Directed by Bob Fisher and Rob Greenburg
Starring – Anna Faris, Eva Longoria, Eugenio Derbez
The Plot – In a splashy new twist, Overboard focuses on Leonardo (Derbez), a selfish, spoiled, rich playboy from Mexico’s richest family and Kate (Faris), a working class single mom of three hired to clean Leonardo’s luxury yacht. After unjustly firing Kate and refusing to pay her, Leonardo falls overboard when partying too hard and wakes up on the Oregon coast with amnesia. Kate shows up at the hospital and, to get payback, convinces Leonardo he is her husband and puts him to work – for the first time in his life. At first miserable and inept, Leonardo slowly settles in. Eventually he earns the respect of his new “family” and co-workers. But, with Leonardo’s billionaire family hot on their trail and the possibility of his memory returning at any moment, will their new family last or will Leonardo finally put the clues together and leave them for good?
Rated PG-13 for suggestive material, partial nudity, and some adult language
– While the comedy is dragged down by the undertow of witless humor, the film surprisingly has a strong sentimental muscle that sets the stage for a more dramatic instilled second half. The film has a slow-but-steady way of drawing this family together as one cohesive unit, paving the way for some scenes during the final act that will surely tug at your heartstrings.
– The performances are 50/50 at best, but at the heart of the top is Derbez’s mumbling and almost child-like innocence that serves as the perfect vehicle for the direction this remake is headed. As to where his chemistry with Faris is a bit lacking, Eugenio more than makes up for it by taking overwhelming control of the majority of this film, making it easier to ride through the sludge of some long dry periods of script.
– I found it interesting that while this is being billed as a remake, the events of the original film have taken place in this world. There’s a brief but noticeable mention of a similar event taken place thirty years prior, and I commend the film for addressing the elephant in the room that most movies won’t even touch.
– Despite the fact that the final ten minutes are almost exactly the same as the original movie, the rest of the film does in fact pave its own road without reliance on a property that has already proven itself. This incarnation of ‘Overboard’ might not reach the entertaining levels of that original movie, but it also spins a modern quality about it that makes it entirely more believable.
– Reversing the roles in this instance shows a satisfying side of single mom workload that is rarely capitalized on this film. Because of Faris’s age, as well as the iron woman schedule that she burns through daily, it’s much easier to empathize with her character over 87’s Kurt Russell because for the most part she has a tight cap on holding down the responsibilities better. With Mother’s Day coming next weekend, this is surprisingly a recommend for the moviegoers going to the theater for the holiday.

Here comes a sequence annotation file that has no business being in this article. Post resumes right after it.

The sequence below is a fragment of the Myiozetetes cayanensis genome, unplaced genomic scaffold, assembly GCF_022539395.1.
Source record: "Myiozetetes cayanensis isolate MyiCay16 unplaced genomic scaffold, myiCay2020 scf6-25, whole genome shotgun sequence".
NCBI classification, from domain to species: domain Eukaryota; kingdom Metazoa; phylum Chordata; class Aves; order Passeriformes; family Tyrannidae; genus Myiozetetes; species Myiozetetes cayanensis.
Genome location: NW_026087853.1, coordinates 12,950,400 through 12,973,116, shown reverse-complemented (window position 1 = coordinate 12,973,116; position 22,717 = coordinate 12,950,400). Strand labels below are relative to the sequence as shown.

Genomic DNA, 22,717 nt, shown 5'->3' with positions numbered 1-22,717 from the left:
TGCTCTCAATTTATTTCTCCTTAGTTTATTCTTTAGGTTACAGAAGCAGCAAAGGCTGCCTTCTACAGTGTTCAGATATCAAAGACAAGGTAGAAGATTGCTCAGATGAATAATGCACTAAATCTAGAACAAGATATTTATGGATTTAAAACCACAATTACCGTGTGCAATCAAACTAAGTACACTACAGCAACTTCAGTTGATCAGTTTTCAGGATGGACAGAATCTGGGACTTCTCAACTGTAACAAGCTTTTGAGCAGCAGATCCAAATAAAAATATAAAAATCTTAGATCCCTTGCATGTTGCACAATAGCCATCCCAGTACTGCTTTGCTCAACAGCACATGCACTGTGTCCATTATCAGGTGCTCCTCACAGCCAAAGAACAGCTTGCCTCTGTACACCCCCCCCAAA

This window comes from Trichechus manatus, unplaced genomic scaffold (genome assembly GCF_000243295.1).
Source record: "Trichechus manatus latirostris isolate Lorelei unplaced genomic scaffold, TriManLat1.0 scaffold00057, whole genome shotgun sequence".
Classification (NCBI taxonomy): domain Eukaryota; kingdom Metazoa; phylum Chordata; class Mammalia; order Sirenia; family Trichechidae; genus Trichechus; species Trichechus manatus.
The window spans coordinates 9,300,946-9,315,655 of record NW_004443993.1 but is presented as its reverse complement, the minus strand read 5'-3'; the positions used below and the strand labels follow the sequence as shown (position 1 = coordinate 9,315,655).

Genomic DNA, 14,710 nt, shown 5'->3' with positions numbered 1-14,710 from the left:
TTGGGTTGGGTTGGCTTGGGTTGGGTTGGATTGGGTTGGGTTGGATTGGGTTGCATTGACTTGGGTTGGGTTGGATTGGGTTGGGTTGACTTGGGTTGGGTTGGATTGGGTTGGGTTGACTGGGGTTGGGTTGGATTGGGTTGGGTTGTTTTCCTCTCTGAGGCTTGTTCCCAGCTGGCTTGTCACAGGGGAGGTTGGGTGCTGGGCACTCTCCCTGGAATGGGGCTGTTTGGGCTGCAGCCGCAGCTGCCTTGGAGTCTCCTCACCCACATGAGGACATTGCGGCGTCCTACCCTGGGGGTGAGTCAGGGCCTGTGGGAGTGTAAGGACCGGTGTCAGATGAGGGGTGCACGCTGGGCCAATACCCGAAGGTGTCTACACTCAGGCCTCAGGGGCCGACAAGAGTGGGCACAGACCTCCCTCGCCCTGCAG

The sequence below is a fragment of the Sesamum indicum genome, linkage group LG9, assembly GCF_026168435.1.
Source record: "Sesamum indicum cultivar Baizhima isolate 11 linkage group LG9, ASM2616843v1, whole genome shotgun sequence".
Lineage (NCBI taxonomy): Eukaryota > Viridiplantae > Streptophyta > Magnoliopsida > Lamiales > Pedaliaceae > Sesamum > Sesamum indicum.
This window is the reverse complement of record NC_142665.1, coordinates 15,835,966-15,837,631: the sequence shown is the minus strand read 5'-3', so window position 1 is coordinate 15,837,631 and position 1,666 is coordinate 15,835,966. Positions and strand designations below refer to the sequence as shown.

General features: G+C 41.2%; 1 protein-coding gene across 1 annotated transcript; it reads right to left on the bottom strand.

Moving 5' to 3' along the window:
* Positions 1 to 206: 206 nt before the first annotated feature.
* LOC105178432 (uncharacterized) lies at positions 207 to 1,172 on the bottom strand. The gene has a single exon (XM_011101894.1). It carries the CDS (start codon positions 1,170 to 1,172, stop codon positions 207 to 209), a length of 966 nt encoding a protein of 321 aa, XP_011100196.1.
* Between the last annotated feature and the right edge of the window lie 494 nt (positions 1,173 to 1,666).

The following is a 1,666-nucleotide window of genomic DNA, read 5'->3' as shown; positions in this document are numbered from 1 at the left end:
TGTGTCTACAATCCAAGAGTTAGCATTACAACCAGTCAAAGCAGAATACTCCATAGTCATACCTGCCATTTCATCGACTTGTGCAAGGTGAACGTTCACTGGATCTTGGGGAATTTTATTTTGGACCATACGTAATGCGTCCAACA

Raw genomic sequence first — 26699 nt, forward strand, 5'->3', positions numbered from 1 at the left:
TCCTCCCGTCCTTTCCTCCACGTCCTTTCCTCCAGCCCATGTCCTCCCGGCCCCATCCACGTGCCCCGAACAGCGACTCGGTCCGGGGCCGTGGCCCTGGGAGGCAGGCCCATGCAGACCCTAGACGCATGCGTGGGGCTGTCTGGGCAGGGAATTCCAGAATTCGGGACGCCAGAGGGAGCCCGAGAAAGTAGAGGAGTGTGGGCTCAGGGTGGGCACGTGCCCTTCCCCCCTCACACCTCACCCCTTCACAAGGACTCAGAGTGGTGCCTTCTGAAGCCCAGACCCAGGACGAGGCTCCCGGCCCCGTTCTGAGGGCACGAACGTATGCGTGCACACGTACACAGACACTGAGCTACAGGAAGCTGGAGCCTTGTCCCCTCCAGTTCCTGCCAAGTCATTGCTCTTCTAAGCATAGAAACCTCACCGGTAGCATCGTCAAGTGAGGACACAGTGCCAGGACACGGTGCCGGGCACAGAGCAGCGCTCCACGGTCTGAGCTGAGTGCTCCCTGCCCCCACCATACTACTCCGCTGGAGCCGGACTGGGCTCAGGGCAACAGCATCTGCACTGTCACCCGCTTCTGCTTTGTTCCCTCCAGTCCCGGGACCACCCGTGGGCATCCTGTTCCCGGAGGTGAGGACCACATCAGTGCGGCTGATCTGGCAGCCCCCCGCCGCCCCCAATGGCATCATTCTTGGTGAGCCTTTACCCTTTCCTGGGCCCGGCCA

– This musical score from composer Lyle Workman is atrocious. I say that with the most kindness that I can muster because it is every bit as repetitive as it is horrifying on the ear buds the every ten minutes it pops up. I can only compare it to a group of ghost ghouls slowly trying to BOO!! everyone they come in to contact with. It’s completely out of context for this kind of film and served as a form of mental abuse every time a transition sequence was happening.
– As to where the film isn’t as offensive morally as the original movie, including a Mexican character in the scenario doesn’t exactly quiet a new fear. Considering Derbez is being held against his will to do work on a household that he doesn’t own, that blaring voice inside my head couldn’t help but scream at how wrong this looks on a race level as well.
– There is absolutely no reason for this film to be approaching the two hour runtime. Considering there is no shortage of one-off gags and supporting cast characters that add absolutely nothing to this film, it’s easy to see where the fat can be trimmed. One such instance involves Faris’s mother (Played by Swoosie Kurtz) occasionally popping up to tell us about an out-of-state gig in which she is performing on stage. I still don’t understand why this subplot needed including or what it even added to the film. Beyond this, there are four different endings for the film, including a credits scene that drags on for far too long.
– I mentioned earlier that the performances are 50/50 at best, and a lot of the negative circumstance to that statement unfortunately involves the other lead, played by Anna Faris. As a usual scene-stealer, Faris can command the attention with ease, so it leaves me baffled why this film fumbles away the use and talents of one of the very best female comedic talents working today. Her character goes long spans without making an impact on the story, and she constantly feels like she’s working carefully behind Derbez, so not to overshadow him.
– Is it worse to try and fail horribly or to not try at all? ‘Overboard’ answers this question for 110 minutes, underwhelming repeatedly. For the first half of the movie, the comic muscle is so easy to ignore because of the lack of confidence that the two leads have in delivering them. Yet the second half of the film elevates itself to a family drama, ignoring the laughs completely. I don’t have an answer yet, but considering I only laughed once at the entirety of this film, it made for one of the more dry comedy sits that I have had in a long time. A big bruise on a film that is comedy first.